Human Journey

Video From the Field: Anolemageddon!

National Geographic Young Explorer Neil Losin is a biologist, photographer, and filmmaker pursuing his Ph.D. in UCLA’s Department of Ecology and Evolutionary Biology. Neil studies the evolution of territoriality in invasive Anolis lizards in South Florida

Meet the Contenders

I’ve spent the last three months in Miami, studying lizards in the genus Anolis. I study the ways that closely related species interact, and how their interactions affect each species’ ecology and evolution.

Anoles in Florida are a great study system for addressing my research questions. They’re common, fiercely territorial, and they’ve been the subject of evolutionary and ecological research for decades. In South Florida, several exotic species have recently become established alongside the native green anole (Anolis carolinensis), so there are plenty of species interactions to observe.

I’ve chosen to focus on two Caribbean lizards with very similar habits. The Brown Anole of Cuba (Anolis sagrei) and the Crested Anole of Puerto Rico (Anolis cristatellus) have only been living together in South Florida for a few decades. My goal is to understand how these species manage to coexist, despite the potential for competition.

 

The Battle at Hand

One of my goals this season is to figure out just how intensely the two species compete in nature. How can I accomplish this? Well, one way to determine the effect that one species has on another is to perform a “removal experiment,” removing one species and observing what happens to individuals of the other species. Do their territories get larger? Does the way they use the habitat change? Do they catch more prey, or grow faster?

These experiments take a lot of work! We have to mark lots of individuals so we can keep track of them throughout the experiment, then observe each anole carefully before and after the “removal” occurs. This short video reveals my removal experiment and shows how–with the help of some excellent field assistants–I’m making it happen.

Neil Losin is a National Geographic Young Explorer. He is a biologist, photographer, and filmmaker pursuing his Ph.D. in UCLA’s Department of Ecology and Evolutionary Biology, where he studies the evolution of territoriality in lizards. When he isn’t doing his own research, Neil uses photography and video to help fellow scientists communicate about their work. He is the co-founder and Editor of SustainableFocus.org, a web community and magazine promoting visual communication about science and the environment. You can see his photography at www.neillosin.com, and check out his videos and blog at www.daysedgeproductitons.com.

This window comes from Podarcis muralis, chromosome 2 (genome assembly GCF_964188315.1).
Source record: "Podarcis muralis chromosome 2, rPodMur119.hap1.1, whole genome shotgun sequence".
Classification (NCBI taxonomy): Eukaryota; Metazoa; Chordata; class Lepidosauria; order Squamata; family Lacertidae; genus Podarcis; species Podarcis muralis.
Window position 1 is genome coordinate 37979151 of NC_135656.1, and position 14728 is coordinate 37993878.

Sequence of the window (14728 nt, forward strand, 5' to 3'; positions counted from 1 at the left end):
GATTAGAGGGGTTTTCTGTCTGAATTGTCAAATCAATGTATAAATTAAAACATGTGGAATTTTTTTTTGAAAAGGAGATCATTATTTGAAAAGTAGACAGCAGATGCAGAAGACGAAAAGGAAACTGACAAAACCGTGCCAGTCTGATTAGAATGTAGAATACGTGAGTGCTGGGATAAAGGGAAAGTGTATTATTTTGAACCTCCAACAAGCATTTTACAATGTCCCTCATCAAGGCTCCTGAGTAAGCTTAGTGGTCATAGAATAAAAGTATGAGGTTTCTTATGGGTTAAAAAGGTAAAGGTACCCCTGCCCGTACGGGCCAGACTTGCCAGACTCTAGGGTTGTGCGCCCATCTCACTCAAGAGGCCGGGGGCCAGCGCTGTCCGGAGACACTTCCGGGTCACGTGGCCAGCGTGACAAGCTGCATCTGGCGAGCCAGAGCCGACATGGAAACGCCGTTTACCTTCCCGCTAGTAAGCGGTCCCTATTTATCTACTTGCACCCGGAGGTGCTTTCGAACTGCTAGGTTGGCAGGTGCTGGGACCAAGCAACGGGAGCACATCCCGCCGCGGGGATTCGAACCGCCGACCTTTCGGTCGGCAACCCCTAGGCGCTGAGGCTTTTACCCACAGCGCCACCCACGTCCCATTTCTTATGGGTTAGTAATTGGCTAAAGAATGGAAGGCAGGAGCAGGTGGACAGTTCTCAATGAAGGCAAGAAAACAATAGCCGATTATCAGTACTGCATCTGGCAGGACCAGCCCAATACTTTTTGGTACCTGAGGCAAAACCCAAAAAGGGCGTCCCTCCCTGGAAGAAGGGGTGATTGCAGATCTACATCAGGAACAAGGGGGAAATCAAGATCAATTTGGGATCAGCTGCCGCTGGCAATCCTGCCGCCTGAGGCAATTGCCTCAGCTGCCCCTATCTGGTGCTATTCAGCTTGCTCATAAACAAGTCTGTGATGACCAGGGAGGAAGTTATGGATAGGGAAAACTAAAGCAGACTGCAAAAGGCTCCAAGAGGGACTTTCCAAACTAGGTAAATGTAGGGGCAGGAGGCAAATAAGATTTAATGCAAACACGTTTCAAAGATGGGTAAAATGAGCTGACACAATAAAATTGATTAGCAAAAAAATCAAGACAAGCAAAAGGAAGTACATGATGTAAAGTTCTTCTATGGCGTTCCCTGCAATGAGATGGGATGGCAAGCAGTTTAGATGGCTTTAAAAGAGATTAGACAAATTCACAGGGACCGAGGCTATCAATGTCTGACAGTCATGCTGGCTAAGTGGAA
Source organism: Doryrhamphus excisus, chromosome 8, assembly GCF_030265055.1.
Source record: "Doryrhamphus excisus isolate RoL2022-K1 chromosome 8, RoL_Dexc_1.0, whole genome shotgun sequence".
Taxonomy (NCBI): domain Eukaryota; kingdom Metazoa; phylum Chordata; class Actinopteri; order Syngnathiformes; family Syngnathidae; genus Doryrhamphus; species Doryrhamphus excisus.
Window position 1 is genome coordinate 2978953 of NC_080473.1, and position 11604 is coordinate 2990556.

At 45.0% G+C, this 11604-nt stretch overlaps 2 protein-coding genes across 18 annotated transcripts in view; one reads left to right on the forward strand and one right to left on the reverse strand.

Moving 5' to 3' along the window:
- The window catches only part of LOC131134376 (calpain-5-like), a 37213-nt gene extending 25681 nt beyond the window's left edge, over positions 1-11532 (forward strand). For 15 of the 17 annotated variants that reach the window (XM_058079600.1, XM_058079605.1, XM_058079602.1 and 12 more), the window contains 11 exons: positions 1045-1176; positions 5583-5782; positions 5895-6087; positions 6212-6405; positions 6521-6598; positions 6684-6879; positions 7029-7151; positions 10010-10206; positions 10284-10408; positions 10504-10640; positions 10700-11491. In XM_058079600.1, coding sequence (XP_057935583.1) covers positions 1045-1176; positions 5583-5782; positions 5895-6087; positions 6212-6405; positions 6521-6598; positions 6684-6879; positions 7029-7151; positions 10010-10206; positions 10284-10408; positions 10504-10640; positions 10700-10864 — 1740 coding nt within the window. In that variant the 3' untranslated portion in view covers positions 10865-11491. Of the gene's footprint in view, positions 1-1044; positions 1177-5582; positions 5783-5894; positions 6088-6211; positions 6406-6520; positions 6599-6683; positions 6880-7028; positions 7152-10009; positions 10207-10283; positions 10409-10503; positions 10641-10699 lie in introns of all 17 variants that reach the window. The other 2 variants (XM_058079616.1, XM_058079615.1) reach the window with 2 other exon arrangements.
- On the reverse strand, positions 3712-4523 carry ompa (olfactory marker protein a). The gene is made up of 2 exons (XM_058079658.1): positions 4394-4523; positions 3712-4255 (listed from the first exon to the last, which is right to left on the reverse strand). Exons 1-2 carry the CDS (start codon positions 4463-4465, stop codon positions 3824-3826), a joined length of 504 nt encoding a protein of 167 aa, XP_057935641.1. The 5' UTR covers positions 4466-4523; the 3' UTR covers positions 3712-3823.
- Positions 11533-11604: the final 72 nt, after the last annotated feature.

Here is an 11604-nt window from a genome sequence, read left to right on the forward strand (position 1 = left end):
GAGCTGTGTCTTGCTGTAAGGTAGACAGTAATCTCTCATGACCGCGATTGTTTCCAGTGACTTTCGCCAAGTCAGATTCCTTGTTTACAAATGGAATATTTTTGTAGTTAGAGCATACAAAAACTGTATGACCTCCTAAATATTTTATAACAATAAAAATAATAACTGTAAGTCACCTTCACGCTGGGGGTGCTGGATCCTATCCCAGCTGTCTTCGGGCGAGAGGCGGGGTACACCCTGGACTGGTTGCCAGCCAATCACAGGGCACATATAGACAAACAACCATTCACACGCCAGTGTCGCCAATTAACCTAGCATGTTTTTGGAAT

• Anna Luisa

    This is realy interesting, because usualy thy just show us how the animal are, and here I can see how they can differ the animals! I love it 😀

  • faheem

    whats up homes I like your stuff

  • remalo

    like your movies

  • Deepu Joshi

    Realy it is very interesting.I live it.

  • Terry

    I had a light smokey grey snake with a light yellow belly, an it was moving. Its head was up an also alittle of its body. Its head was hooded an something on the hood. It has been 2 years and I still dont know what it was. Please someone let me know.

  • […] Click here to read full article at http://www.nationalgeographic.com […]

  • Taylor woody

    This helps me alot on my project in school about reptiles 🙂

  • otisa

    i love animals so much i cant live without them

  • otisa

    i love animals

  • christopher

    I realy like lizards so that film was realy good i hope i see the resaults.

  • derek

    reptiles are awesom i have a 6′ iguana best pet i ever had his name is BAM BAM. potty trained i love him hes great he roams yhe house no cage a part of my family

  • Ava mcgahran

    I have two pet lizards 1 female 1 male the girl one is rainbow the
    boy one is lizey

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